Dallas was concerned about its CB depth with heavy reliance on young players and Jourdan Lewis barely participating in the offseason. Therefore, the Cowboys traded a sixth-round pick to the Cincinnati Bengals for Benwikere just before Week One.

After a stellar rookie season with the Carolina Panthers in 2014, Bene had suffered a steep fall before landing in Cincy. Injuries and poor play got him cut midway through 2016 by the Panthers, and then Benwikere bounced from Miami to Green Bay before finally signing with the Bengals in the 2017 offseason.

Though a few years removed from being an All-Rookie Team standout, Bene Benwikere is still just 26 and may still draw interest from scouts who remember his better days. He is likely counting on that, because the Cowboys' secondary is starting to fill up.

Cowboys 2018 Free Agents: CB Bene Benwikere 1

Dallas Cowboys CB Bene Benwikere (#23)

The Cowboys currently have exciting sophomores Chidobe Awuzie and Jourdan Lewis expected to start in 2018. Anthony Brown is back for his third season and will be active on game days.

Orlando Scandrick's future is cloudy, but Dallas won't get much cap relief from releasing him this season. They may elect to keep the veteran for one more year, which would all but fill out the CB depth chart.

Even if Scandrick leaves, talk that Dallas may move Byron Jones back to corner from safety would only leave Benwikere in the same disadvantaged position for finding work.

The best chance that Bene Benwikere has to stay with the Cowboys is if new Defensive Backs Coach Kris Richard remembers him from 2014. Coaches often feel that can get more out of a player than the last guy, and Richard may see potential in Benwikere that his last few teams couldn't unlock.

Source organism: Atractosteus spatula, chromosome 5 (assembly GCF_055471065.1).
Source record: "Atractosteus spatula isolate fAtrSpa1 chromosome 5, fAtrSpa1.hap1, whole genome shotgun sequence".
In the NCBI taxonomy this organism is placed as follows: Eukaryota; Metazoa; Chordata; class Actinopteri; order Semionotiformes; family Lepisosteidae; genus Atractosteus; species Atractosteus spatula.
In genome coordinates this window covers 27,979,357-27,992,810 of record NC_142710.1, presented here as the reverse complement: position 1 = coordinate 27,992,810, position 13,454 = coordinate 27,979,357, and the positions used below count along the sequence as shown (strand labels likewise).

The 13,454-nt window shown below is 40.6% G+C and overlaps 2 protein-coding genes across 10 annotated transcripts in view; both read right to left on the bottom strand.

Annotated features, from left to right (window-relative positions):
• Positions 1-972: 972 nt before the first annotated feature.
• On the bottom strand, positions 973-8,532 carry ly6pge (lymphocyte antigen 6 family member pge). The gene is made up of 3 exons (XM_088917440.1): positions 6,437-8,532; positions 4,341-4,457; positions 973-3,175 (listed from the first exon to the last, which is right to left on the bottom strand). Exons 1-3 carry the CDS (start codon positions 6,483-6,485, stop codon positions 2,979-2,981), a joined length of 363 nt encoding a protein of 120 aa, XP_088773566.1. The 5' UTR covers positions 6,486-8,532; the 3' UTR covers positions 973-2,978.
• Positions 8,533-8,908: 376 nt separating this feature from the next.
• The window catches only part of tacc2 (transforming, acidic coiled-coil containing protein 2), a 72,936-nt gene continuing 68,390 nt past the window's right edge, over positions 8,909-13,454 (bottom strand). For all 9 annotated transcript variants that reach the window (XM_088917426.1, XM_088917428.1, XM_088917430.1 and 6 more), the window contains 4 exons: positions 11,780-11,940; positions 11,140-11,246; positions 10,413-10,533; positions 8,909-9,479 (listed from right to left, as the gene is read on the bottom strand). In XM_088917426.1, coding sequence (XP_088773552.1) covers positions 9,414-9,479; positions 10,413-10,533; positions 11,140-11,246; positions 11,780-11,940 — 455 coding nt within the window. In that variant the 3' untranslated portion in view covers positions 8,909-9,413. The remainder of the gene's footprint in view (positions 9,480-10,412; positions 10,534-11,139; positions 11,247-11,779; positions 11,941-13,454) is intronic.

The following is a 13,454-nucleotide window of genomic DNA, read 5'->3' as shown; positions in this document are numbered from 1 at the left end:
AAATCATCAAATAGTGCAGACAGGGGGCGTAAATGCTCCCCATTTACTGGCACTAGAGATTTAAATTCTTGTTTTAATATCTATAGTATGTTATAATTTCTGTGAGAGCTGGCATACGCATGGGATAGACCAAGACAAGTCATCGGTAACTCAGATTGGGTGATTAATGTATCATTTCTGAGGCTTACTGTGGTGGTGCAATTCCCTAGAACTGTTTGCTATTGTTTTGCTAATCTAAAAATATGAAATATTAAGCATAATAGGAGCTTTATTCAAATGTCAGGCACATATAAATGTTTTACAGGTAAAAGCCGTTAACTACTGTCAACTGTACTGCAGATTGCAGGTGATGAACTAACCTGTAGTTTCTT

Four years ago may be too long, though, and especially with a fresh new crop of young players coming into the league. Especially if they keep Scandrick, Dallas may want to use the rest of their roster spots on younger prospects.

As it stands, Bene Benwikere is unlikely to return to the Cowboys. However, given the flashes of potential he once showed in the NFL, you can't be certain that Dallas won't want to give him one more chance.


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Dallas Cowboys

Cowboys 2018 Free Agents: OL Joe Looney

Jess Haynie

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Joe Looney, 49ers
James D. Smith/Dallas Cowboys

Dallas Cowboys backup offensive lineman Joe Looney was active for all 16 games of 2017 and never had to start. That is exactly what you want from a reserve player, and Looney has been relied on as security for the interior o-line for two years now. However, he enters 2018 as an unrestricted free agent.

A six-year veteran, Looney turns 28 years old in August. He has two years in the Cowboys system and is still in his physical prime. Able to play guard or center, "Jumbo Joe" is a nice value with versatility and familiarity.

Dallas got Looney on the cheap in 2016, signing him to a two-year deal at just $1.68 million. While he hasn't been seen much over the last two seasons, coming out of the Cowboys' offensive line could raise his profile in this free agent market compared to last time.

For example, the last guy to hold Joe's role in Dallas was Mackenzy Bernadeau. Dallas paid him $5.7 million from 2014-2015 to be the versatile backup at guard and center. Looney is at a comparable point now in his career.

Joe Looney

Dallas Cowboys G/C Joe Looney

Dallas may not want to give Joe Looney that kind of raise, but they may have to given other issues on the line. Starting guard Jonathan Cooper is also a free agent and was injured in Week 17. Chaz Green was tried at guard last year and failed.

Even if they didn't need Loooney to play guard, he is also the backup center and the currently the best candidate on the roster for that role.

While nobody wants Looney as the starting left guard in 2018, but Dallas may not want to give Cooper a new deal given his injury history. La'el Collins appears locked in at right tackle, so the Cowboys may feel the need to pay more to keep Looney in case the offseason doesn't provide a better option.

If the Cowboys are inspired to retain Joe Looney, it could mean raising his annual salary from about $800k to close to $3 million. Even with more cap flexibility than they've had in recent years, that's still a big jump that Dallas won't take lightly.

Clearly, Joe Looney's return in 2018 is not an easy decision. He could be a solid veteran depth option for some teams and might even find starting work if someone's desperate enough.

With Dallas facing some uncertainty on the offensive line, that gives Looney the leverage in any upcoming contract negotiations.